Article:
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Too many kids? - Page 9

post #161 of 219
Originally Posted by andrea View Post
Again, it depends on which way you are willing to look at it.
I could argue that a family with 6 kids had 5 more people that are willing and able to save the earth than a family with 1 kid.
And what if one of those 6 kids goes on to research/invent/contribute to something world-changing and miraculous for the environment or society?
What if the only child goes to become the CEO of Shell and chooses to pollute hundreds of lakes and rivers and poisons thousands of animals in the pursuit of oil and greed?
What if that one kid is in disposables for 4 years, and the 6 are EC'd 100%?
What if the 1 kid had a 3000sq foot house and his parents use disposable EVERYTHING and own 4 hummers? What if the family with 6 kids lives in a tiny "green" house and uses public transportation and walks everywhere?
What if the one becomes a narcistic sociopath and rapes and murders rapes 36 women? What if one of the 6 opens and runs a sanctuary for battered women and fundraises millions into rehab and family councilling programs?

We could "what if" all day, but the fact of the matter is, you cant prove AT ALL that 1 child is more responsible or has less of an impact on the earth/environmnent/society than 6,
nor can you prove that 6 children are more responsible or has less of an impact on the earth/environmnent/society than one. Because that is assuming.

There are infinite possibilities lying in each and every one of us.
True. Very true. Yes, I think the manner in which a household raises children and lives in general matters quite a lot. You are correct that as you make parenting decisions, that the impact that your 2 or more children have could have a lesser footprint than someone who raises one child in an opulent or wasteful manner.

But...what about when those children go out into the world...do 5 adults living lightly thread more lightly in total than one adult with an average footprint? I don't know.

And what about when those 5 people have 2 or more children each? The impact surely is greater.
post #162 of 219
Originally Posted by andrea View Post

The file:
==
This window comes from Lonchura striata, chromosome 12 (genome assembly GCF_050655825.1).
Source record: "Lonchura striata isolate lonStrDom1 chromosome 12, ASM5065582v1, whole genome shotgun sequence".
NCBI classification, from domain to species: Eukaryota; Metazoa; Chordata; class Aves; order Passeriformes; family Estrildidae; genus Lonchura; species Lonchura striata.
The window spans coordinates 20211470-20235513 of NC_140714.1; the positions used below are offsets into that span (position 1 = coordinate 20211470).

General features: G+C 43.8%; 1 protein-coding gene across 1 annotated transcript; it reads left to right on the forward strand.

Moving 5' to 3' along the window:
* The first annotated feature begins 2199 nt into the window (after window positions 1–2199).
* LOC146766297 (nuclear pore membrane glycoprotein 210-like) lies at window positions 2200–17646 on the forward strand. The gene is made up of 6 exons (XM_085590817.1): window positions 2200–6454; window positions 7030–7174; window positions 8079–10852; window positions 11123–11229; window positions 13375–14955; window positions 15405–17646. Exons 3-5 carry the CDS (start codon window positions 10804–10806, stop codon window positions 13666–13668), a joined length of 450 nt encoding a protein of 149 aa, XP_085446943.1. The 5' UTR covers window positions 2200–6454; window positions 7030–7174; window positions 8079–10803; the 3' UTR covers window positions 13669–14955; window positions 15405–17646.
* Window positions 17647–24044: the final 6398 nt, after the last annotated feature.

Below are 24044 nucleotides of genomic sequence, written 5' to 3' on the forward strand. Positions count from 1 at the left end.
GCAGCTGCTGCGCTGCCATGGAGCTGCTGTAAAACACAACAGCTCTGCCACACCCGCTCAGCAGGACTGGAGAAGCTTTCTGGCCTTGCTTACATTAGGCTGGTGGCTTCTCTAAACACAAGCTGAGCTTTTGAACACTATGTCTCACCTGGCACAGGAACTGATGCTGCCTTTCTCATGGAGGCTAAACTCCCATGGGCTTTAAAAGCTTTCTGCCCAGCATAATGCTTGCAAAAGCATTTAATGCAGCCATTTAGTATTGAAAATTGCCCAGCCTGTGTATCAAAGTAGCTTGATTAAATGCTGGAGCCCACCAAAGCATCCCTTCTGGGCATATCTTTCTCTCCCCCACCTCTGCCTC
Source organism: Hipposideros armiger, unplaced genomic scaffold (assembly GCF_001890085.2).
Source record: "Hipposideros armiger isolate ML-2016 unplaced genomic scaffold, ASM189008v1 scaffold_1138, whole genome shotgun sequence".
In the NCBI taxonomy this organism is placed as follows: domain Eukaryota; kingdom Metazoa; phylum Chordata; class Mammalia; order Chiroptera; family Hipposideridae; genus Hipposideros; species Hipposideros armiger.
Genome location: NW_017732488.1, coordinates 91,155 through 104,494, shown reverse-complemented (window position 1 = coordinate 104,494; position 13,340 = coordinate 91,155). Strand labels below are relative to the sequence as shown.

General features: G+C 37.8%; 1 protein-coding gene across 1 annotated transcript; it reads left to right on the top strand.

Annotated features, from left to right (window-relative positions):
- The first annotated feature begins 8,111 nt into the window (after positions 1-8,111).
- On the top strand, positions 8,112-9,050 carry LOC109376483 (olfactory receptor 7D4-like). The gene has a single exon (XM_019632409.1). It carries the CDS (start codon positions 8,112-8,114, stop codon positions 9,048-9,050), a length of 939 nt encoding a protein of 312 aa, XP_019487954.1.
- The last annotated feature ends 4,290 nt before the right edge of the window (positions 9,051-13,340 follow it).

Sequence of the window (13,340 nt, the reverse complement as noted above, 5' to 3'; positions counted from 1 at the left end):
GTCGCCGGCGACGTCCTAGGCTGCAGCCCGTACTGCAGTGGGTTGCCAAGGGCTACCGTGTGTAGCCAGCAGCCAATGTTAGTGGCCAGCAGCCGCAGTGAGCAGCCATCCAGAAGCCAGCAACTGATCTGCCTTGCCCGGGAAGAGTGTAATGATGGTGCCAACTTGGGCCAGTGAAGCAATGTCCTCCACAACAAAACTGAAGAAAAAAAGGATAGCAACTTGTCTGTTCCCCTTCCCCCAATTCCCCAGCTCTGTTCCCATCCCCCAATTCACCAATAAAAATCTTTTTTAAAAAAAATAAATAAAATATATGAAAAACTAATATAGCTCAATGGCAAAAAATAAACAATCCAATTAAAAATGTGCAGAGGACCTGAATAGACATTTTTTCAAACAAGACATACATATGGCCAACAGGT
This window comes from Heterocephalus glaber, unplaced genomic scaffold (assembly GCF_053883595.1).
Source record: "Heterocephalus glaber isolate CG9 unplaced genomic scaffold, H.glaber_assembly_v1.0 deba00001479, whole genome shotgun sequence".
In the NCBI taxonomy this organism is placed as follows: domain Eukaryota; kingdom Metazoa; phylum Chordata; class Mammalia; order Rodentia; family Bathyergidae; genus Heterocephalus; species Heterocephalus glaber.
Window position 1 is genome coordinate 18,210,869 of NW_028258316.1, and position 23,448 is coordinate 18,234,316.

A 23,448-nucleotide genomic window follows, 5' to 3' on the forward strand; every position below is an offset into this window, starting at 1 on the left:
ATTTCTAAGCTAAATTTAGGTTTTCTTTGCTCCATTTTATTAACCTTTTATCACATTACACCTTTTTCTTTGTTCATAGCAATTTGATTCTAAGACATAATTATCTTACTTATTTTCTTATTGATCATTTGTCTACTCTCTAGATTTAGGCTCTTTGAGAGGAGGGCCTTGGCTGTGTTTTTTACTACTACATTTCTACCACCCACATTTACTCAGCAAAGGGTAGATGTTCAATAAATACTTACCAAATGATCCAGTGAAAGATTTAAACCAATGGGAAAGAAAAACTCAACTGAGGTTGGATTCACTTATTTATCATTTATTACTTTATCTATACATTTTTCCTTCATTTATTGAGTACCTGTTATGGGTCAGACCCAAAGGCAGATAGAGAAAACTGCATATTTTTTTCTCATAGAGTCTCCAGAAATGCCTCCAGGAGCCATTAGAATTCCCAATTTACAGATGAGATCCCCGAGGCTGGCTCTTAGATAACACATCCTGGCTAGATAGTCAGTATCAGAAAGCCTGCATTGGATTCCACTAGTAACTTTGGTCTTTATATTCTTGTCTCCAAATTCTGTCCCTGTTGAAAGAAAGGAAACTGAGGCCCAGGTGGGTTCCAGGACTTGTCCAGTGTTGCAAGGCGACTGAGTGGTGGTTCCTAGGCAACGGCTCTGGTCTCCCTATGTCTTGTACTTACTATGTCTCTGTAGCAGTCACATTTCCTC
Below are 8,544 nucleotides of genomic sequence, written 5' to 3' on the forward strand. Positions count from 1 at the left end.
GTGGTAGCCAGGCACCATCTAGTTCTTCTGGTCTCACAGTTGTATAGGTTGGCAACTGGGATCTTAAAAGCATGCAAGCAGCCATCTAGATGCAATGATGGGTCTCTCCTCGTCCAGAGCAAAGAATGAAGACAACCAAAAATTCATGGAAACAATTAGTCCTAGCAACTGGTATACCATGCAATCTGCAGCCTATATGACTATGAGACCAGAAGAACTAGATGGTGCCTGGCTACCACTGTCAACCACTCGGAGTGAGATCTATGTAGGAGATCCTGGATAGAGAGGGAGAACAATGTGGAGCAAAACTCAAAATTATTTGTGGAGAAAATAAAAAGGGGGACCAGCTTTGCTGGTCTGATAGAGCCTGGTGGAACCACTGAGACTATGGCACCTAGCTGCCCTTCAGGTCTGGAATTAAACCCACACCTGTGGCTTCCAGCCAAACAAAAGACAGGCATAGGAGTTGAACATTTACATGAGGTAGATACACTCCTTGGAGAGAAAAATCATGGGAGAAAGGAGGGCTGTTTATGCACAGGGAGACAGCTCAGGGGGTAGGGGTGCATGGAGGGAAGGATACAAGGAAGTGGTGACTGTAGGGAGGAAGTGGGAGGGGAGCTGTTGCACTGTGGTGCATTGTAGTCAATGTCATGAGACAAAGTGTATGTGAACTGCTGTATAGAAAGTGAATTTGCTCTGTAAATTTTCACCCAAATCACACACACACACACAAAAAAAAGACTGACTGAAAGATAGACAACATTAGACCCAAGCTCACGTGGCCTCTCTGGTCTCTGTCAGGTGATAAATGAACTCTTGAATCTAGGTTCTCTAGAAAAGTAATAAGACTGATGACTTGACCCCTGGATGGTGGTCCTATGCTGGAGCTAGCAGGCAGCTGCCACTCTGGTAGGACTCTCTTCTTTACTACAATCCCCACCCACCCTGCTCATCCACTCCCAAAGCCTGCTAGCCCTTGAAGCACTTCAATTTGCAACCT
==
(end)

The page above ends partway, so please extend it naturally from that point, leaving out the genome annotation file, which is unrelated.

I will argue that there is NOT finite resources for the amount pf people on earth as of now. There is only a distribution problem. There, people go hungry. Here, we waste millions of pounds of food.
There is ENOUGH for everyone. It is a matter of figuring out how to get it to everyone that needs it, or educating people who need it on how to access it. We just need a better system.
Oh, yes, I totally agree that there is a distribution problem when it comes to resources.

But many resources are finite, and the ones that are rechargable and sustainable, aren't being managed that well.

Now, I'm not dooming and glooming for the next generation, but if we look 7 generations down the years, what will the impact of having large families be?
post #163 of 219
Originally Posted by RedWine View Post
Just pointing out that it is okay to choose to limit family size because of resources. We want our kids to go to college, have a life full of travel, and to have a certain amount of monetary freedom. That is not "showering them with things" (which I find insulting, though I realize it was not your intent to insult). We would have a hard time doing that with three, but we can do that with two.

Yes, I agree. To me, it's not so much about limiting my family size to provide more material things to my children.

With fewer children, I can provide more opportunities to my children, just as you said RedWine.

And also I think about living lightly on the planet.
post #164 of 219
Originally Posted by lovingmommyhood View Post
I never understood why it's a parents job to give their children a good education (College)? Whatever happened to working for it yourself? I paid for my own college (still am) and so did all of my friends. I don't really understand why that's a failure on my parents part. They could afford to pay for it, they just choose not to.

If someone wants to pay for their child's education I say more power to ya but I certainly find it unfair that it's viewed as parental failure not to.
Well, I agree with you to an extent. I paid for my own college education and everything else on my own. But I am one of only a few in my family who have a college education.

Parents don't necessarily need to pay for college, but they should stress education, otherwise kids often go in other directions.

Personally, I don't intend to pay 100% for my kids to go to college, but I will save money to help them. With the growing cost of education, it may be nearly impossible to self-finance college in 10 or 20 years.

There aren't that many scholarships and grants, and loan borrowing amounts aren't keeping pace with the rising cost of college.

It was hard to pay for college myself years ago, it will probably be even harder when my children are of college age.

That's why it's important to me to save for them.
post #165 of 219
Originally Posted by karina5 View Post